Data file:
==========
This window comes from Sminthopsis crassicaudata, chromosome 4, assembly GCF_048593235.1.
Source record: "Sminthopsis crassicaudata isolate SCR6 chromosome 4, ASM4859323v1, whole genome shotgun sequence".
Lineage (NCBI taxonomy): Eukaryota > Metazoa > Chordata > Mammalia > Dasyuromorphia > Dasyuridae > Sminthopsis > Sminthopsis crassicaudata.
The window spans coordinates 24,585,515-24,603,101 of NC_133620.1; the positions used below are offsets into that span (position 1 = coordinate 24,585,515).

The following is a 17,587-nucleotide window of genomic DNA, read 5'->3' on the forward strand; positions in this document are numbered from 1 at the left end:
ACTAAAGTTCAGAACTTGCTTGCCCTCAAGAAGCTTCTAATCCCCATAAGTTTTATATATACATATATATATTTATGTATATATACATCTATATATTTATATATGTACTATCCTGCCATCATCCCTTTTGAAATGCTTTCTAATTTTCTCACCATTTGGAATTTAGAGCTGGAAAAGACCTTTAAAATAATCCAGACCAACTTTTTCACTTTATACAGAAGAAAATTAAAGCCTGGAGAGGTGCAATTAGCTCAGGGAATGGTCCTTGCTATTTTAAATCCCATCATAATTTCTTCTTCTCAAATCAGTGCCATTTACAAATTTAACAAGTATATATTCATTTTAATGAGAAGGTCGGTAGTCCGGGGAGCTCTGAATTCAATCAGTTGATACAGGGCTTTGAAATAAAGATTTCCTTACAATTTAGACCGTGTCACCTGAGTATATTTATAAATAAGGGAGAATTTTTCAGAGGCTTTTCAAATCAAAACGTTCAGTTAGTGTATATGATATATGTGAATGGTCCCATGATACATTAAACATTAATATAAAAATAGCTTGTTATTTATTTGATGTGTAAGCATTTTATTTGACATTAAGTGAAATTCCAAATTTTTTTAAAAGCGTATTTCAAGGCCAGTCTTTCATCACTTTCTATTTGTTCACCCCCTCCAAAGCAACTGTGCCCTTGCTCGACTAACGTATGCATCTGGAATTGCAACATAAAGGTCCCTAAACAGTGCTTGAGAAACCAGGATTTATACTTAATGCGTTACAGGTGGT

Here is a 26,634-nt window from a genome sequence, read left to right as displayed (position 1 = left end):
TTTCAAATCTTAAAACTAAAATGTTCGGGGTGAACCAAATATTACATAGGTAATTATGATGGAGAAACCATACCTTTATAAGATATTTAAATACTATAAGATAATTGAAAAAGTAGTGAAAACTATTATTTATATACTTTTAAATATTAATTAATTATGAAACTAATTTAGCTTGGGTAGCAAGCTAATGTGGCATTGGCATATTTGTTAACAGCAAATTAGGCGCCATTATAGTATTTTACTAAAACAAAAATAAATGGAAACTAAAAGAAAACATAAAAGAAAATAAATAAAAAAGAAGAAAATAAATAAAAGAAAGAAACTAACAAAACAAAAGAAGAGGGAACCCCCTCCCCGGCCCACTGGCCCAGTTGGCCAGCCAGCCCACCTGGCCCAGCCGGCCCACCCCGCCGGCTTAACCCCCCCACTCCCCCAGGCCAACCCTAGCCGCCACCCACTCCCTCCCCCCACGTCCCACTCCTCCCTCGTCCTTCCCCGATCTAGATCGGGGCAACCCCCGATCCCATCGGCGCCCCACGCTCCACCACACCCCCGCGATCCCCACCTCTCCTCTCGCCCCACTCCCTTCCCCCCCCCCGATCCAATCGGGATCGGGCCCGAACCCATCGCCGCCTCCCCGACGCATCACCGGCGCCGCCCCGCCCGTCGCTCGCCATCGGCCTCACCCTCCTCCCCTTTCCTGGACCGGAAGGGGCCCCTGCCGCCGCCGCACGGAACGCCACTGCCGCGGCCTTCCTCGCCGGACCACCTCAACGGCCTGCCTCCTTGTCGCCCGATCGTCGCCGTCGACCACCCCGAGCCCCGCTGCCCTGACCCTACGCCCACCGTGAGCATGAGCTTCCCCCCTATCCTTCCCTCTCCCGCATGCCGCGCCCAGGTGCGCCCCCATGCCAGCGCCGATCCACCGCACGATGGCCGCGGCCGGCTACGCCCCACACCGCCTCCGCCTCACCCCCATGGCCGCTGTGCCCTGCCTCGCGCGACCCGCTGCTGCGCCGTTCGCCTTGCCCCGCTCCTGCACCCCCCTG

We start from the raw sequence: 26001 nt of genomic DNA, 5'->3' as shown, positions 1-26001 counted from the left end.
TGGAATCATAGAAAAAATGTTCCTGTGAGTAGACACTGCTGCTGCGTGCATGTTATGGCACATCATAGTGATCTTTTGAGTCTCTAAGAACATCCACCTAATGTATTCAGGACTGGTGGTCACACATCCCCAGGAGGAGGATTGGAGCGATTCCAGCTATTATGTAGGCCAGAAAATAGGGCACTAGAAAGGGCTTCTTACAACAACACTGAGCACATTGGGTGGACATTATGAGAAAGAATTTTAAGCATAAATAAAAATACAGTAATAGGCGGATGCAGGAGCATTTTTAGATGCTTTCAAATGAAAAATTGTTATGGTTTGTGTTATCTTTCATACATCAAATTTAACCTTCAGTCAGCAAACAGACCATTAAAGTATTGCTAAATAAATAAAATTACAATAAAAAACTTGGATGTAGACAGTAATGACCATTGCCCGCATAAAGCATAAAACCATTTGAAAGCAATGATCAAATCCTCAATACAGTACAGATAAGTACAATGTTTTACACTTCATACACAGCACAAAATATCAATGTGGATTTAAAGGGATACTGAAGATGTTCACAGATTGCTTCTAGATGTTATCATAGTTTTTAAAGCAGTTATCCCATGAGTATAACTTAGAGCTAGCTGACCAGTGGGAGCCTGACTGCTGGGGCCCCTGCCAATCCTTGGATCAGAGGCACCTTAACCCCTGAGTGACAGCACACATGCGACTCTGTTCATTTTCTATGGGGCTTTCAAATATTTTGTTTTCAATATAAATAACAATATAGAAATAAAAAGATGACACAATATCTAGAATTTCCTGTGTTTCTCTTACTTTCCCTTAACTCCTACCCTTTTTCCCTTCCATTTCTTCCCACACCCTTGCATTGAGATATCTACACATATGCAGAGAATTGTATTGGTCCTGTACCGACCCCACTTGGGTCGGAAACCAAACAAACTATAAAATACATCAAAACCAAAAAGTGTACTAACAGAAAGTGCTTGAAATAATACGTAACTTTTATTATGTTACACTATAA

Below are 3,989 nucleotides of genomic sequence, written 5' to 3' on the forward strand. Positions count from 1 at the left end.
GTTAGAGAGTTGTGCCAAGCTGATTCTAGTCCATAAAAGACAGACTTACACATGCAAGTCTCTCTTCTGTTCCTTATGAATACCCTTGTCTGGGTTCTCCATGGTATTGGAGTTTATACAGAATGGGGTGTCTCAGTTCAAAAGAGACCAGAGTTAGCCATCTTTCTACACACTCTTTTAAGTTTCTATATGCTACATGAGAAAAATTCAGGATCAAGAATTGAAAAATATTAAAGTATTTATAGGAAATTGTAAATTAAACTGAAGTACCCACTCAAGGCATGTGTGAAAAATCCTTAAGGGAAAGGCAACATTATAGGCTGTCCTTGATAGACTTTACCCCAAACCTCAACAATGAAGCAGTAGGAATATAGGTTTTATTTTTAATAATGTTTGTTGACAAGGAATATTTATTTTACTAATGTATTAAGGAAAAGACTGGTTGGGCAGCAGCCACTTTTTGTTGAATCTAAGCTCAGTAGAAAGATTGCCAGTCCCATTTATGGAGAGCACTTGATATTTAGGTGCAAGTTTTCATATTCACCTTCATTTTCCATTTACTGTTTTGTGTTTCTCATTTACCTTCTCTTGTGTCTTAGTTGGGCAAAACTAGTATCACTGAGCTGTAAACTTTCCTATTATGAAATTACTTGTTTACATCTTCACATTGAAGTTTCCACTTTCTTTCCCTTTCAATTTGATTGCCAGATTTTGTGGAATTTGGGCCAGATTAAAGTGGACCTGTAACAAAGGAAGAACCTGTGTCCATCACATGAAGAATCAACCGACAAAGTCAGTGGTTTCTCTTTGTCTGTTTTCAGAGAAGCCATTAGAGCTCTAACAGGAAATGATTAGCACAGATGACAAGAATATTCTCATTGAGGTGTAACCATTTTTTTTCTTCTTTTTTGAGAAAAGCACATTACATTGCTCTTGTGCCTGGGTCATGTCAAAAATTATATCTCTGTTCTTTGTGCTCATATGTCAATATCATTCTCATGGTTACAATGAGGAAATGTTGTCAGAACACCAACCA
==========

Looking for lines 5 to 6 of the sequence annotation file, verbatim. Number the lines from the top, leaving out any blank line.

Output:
The following is a 17,587-nucleotide window of genomic DNA, read 5'->3' on the forward strand; positions in this document are numbered from 1 at the left end:
ACTAAAGTTCAGAACTTGCTTGCCCTCAAGAAGCTTCTAATCCCCATAAGTTTTATATATACATATATATATTTATGTATATATACATCTATATATTTATATATGTACTATCCTGCCATCATCCCTTTTGAAATGCTTTCTAATTTTCTCACCATTTGGAATTTAGAGCTGGAAAAGACCTTTAAAATAATCCAGACCAACTTTTTCACTTTATACAGAAGAAAATTAAAGCCTGGAGAGGTGCAATTAGCTCAGGGAATGGTCCTTGCTATTTTAAATCCCATCATAATTTCTTCTTCTCAAATCAGTGCCATTTACAAATTTAACAAGTATATATTCATTTTAATGAGAAGGTCGGTAGTCCGGGGAGCTCTGAATTCAATCAGTTGATACAGGGCTTTGAAATAAAGATTTCCTTACAATTTAGACCGTGTCACCTGAGTATATTTATAAATAAGGGAGAATTTTTCAGAGGCTTTTCAAATCAAAACGTTCAGTTAGTGTATATGATATATGTGAATGGTCCCATGATACATTAAACATTAATATAAAAATAGCTTGTTATTTATTTGATGTGTAAGCATTTTATTTGACATTAAGTGAAATTCCAAATTTTTTTAAAAGCGTATTTCAAGGCCAGTCTTTCATCACTTTCTATTTGTTCACCCCCTCCAAAGCAACTGTGCCCTTGCTCGACTAACGTATGCATCTGGAATTGCAACATAAAGGTCCCTAAACAGTGCTTGAGAAACCAGGATTTATACTTAATGCGTTACAGGTGGT